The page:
>> If there is a solution, I believe it will involve preventing the
>> sensitive data from entering the timing channel, not by trying to hide
>> the information after it has entered the timing channel.  More
>> specifically, I believe we will not be able to defend against these
>> attacks if we allow sensitive data to be given as input to GLSL
>> shaders.
>> I will note, however, that I don't know of any way to fix the
>> vulnerabilities in this feature.  For that reason, I can only explain
>> why candidate solutions don't work.
> So you should specifically refute this proposed solution. For instance, if we weren't rendering at all (including not running the GLSL shaders) and were simply placing drawing commands in a list and then discarding that list, do you agree that no timing information would be leaked?
> Yes.  I believe that if you do not execute the GLSL shaders, then the sensitive information will not enter the timing channel.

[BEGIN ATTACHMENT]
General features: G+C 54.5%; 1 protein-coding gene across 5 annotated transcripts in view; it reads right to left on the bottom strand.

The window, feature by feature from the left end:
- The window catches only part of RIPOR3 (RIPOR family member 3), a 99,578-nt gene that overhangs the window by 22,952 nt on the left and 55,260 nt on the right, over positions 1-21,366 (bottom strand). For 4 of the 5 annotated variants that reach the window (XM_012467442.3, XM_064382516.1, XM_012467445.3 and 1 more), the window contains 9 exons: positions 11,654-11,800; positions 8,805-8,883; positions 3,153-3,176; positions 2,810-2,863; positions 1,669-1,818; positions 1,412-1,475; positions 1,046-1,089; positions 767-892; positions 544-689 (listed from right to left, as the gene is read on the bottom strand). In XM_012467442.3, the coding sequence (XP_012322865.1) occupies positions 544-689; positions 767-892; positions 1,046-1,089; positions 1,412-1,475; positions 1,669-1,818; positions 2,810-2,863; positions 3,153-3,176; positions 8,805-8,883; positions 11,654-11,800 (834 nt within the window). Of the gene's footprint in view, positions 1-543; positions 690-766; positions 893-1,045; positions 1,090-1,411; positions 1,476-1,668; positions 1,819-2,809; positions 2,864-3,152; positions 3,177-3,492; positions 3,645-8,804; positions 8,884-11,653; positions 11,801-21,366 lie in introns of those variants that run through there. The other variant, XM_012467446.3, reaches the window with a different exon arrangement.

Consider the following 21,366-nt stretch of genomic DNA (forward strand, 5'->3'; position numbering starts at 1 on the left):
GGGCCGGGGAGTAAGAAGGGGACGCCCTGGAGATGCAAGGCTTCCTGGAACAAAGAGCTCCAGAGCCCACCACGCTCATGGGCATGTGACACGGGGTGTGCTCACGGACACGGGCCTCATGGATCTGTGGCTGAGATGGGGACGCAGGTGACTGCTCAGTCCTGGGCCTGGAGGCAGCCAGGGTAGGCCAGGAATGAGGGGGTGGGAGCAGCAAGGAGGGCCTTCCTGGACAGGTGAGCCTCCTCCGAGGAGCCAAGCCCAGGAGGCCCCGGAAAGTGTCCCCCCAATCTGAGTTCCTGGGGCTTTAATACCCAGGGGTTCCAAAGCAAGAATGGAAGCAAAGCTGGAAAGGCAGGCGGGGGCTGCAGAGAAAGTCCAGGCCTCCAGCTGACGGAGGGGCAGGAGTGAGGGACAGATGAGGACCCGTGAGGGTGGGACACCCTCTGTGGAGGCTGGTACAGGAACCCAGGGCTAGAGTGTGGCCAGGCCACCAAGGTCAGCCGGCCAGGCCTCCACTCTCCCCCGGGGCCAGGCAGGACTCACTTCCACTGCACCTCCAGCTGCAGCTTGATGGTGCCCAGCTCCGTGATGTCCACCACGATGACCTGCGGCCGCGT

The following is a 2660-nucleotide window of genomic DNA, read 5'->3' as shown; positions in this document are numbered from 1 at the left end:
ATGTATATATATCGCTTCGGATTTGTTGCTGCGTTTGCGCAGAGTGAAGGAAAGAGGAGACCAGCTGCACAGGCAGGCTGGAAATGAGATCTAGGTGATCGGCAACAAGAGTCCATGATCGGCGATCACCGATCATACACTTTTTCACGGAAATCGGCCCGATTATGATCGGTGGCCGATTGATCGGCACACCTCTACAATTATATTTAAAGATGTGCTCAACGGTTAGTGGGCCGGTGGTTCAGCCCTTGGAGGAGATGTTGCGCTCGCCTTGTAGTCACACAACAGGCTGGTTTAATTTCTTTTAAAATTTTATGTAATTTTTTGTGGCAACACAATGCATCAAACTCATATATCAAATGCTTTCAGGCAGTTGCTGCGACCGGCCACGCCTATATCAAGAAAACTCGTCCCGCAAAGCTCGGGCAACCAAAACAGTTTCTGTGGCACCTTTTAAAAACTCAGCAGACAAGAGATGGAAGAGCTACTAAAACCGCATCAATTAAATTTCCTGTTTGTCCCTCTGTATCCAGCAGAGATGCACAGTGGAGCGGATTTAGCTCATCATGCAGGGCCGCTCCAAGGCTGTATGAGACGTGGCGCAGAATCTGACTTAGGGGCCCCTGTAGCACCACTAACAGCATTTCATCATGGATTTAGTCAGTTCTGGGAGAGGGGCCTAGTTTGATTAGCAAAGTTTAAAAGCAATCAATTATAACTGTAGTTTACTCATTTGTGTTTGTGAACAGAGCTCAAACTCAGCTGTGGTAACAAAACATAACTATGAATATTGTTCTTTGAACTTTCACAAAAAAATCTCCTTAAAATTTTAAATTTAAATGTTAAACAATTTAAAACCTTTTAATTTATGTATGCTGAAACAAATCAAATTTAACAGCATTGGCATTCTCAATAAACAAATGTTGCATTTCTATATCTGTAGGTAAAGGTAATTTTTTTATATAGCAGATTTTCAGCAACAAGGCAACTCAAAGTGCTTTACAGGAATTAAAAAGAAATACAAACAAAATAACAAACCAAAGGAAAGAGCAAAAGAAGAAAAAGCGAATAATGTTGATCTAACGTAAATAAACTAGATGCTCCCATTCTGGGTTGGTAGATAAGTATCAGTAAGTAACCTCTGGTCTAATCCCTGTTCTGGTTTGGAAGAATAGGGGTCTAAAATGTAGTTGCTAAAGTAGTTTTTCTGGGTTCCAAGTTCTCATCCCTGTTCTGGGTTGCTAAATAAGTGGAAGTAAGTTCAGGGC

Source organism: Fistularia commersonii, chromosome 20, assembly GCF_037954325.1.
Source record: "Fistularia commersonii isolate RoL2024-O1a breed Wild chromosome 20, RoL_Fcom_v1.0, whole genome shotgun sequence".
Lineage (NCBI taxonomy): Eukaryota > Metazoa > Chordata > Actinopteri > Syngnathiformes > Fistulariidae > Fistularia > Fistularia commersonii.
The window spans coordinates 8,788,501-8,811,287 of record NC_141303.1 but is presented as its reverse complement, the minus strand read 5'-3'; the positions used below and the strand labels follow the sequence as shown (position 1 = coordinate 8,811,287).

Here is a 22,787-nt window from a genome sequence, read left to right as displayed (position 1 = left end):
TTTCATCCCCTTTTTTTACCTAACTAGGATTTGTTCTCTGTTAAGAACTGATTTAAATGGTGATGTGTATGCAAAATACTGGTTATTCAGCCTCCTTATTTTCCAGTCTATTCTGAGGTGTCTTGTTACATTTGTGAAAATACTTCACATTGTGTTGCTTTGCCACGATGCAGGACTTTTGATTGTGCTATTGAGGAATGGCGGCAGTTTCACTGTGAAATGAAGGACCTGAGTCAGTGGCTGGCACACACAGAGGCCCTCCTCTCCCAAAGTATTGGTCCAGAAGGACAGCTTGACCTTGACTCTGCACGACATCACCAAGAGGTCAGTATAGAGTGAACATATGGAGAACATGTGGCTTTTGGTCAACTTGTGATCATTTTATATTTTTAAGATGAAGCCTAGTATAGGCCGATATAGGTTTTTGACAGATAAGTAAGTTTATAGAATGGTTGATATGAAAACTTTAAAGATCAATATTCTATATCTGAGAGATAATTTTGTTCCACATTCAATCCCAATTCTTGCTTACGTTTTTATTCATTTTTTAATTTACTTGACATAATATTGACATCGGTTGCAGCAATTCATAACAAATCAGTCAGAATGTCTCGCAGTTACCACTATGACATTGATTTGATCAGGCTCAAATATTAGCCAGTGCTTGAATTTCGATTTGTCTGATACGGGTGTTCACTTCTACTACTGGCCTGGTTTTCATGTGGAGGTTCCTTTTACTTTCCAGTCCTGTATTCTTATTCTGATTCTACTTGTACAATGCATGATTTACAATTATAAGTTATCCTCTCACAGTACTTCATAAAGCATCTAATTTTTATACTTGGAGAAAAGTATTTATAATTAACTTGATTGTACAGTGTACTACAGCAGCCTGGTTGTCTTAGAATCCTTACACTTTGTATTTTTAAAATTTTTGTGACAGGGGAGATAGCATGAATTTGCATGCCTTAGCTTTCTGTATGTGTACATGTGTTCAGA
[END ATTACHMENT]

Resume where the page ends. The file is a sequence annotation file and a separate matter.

> If so, do you not think it's possible to hide the operation of the processor of that command list from the author? I think both are possible.
> If you feed the sensitive information as input to GLSL shaders, then those shaders will take different amounts of time to execute based on the sensitive data.  Once that happens the sensitive data is in the timing channel.  I claim that once the information is in the timing channel, it can no longer be hidden from the attacker.

That's very vague. Technically, once I have placed sensitive data on my hard drive that information can't be hidden from an attacker either. The web is secure not because attacks are rendered impossible, just improbable. This seems like the same case. If we can keep the timing information sufficiently obfuscated I believe we will have a solution to the problem.

> I've got 30 years of security research on my side.  As far as I can tell, you've just got your opinion on your side.

Please don't say that anymore. None of the papers you cite say this problem is unsolvable. If you don't want to engage in trying to solve it, please say that. For my part I will say that it's fully possible that there will be a showstopper problem with this approach. But it won't be because of some 30 year old cryptography papers.


Received on Wednesday, 14 December 2011 00:47:03 UTC